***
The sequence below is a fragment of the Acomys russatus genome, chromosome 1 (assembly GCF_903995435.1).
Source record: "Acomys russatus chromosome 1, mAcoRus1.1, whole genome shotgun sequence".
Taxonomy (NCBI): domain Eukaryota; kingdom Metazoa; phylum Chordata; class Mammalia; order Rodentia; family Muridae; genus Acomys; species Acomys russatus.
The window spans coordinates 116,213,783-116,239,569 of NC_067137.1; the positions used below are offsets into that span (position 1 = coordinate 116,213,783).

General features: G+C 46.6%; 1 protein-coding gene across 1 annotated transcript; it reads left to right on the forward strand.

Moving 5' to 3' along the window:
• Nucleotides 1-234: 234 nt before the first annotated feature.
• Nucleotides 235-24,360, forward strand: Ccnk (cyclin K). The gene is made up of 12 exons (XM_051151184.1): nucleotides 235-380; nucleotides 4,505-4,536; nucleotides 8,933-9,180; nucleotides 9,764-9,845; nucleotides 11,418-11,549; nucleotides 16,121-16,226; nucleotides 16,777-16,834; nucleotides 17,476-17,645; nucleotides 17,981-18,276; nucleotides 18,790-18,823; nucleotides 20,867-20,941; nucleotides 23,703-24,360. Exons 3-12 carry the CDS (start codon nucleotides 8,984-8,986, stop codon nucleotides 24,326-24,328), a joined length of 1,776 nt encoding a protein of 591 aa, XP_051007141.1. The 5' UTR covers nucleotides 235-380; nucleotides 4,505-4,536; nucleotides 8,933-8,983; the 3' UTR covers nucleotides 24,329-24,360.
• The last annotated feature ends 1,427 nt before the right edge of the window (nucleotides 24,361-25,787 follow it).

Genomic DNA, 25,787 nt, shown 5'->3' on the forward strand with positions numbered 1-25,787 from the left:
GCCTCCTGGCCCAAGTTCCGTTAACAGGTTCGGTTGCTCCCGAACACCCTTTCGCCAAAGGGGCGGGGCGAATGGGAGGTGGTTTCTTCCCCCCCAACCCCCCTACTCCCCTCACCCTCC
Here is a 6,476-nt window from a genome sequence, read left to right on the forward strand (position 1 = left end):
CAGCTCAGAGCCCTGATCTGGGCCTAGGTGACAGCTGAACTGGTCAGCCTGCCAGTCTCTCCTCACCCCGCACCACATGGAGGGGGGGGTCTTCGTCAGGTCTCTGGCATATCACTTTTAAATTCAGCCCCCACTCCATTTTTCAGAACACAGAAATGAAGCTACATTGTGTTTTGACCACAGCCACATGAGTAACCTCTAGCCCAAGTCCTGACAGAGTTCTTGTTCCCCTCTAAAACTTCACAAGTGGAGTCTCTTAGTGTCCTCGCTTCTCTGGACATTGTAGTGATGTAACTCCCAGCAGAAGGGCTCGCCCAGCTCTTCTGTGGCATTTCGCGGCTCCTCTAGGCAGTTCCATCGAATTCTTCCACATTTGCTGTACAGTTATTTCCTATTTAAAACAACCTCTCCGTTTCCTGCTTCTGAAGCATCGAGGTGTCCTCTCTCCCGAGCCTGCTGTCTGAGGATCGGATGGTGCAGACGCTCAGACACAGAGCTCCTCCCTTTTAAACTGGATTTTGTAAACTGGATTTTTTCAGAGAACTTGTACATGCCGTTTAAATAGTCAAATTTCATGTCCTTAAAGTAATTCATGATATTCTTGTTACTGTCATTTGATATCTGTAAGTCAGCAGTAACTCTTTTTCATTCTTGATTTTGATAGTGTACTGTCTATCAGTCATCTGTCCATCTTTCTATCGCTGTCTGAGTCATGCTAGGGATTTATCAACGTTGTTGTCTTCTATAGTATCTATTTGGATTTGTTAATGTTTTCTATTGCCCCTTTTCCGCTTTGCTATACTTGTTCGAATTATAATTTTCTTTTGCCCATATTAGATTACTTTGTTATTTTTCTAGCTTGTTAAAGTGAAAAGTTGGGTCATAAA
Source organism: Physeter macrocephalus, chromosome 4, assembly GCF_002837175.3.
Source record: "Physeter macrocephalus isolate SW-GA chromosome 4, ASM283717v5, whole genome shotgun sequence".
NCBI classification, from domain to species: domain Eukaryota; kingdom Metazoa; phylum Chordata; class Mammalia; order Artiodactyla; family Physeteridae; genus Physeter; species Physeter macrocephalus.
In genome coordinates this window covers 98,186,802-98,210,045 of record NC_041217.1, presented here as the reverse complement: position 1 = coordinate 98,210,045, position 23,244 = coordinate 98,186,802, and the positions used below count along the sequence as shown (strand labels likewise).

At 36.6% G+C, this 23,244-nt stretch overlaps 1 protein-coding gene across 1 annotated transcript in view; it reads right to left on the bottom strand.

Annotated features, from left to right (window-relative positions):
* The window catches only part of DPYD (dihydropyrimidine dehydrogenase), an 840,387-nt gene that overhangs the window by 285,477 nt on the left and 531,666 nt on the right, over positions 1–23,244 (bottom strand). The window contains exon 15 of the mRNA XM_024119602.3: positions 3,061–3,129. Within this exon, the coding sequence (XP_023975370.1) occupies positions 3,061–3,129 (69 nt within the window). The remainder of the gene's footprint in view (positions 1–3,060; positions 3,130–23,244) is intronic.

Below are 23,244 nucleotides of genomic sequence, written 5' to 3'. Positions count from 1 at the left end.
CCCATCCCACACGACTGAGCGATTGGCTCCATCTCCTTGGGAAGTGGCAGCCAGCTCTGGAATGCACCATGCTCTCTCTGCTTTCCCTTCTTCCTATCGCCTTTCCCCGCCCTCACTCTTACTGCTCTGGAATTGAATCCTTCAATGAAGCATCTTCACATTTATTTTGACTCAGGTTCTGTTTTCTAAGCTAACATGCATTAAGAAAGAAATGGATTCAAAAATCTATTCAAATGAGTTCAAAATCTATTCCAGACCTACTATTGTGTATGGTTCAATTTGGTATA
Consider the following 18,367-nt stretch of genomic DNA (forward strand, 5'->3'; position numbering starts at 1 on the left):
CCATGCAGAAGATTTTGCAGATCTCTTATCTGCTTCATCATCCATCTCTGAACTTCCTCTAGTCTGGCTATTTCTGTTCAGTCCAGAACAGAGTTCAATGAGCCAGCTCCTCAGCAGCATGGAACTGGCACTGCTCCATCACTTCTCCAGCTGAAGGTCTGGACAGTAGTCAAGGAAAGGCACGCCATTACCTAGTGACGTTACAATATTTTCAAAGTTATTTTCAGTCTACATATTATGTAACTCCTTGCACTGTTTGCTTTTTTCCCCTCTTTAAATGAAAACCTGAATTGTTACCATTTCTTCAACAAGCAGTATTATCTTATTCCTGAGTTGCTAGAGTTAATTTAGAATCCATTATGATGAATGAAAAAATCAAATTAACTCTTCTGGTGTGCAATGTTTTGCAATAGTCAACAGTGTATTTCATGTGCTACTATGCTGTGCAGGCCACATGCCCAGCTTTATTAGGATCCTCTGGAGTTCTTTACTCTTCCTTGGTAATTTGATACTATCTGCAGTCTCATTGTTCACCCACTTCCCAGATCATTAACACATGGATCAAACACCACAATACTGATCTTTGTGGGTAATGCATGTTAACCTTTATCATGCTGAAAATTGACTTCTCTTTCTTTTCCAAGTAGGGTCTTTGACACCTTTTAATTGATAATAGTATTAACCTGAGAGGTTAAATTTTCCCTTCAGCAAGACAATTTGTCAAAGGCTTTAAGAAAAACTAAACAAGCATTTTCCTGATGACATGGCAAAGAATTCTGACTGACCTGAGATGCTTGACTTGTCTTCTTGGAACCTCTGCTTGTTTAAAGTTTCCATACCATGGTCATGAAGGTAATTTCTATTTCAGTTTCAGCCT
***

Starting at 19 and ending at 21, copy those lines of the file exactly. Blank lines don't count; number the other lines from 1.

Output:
Annotated features, from left to right (window-relative positions):
* The window catches only part of DPYD (dihydropyrimidine dehydrogenase), an 840,387-nt gene that overhangs the window by 285,477 nt on the left and 531,666 nt on the right, over positions 1–23,244 (bottom strand). The window contains exon 15 of the mRNA XM_024119602.3: positions 3,061–3,129. Within this exon, the coding sequence (XP_023975370.1) occupies positions 3,061–3,129 (69 nt within the window). The remainder of the gene's footprint in view (positions 1–3,060; positions 3,130–23,244) is intronic.

Below are 23,244 nucleotides of genomic sequence, written 5' to 3'. Positions count from 1 at the left end.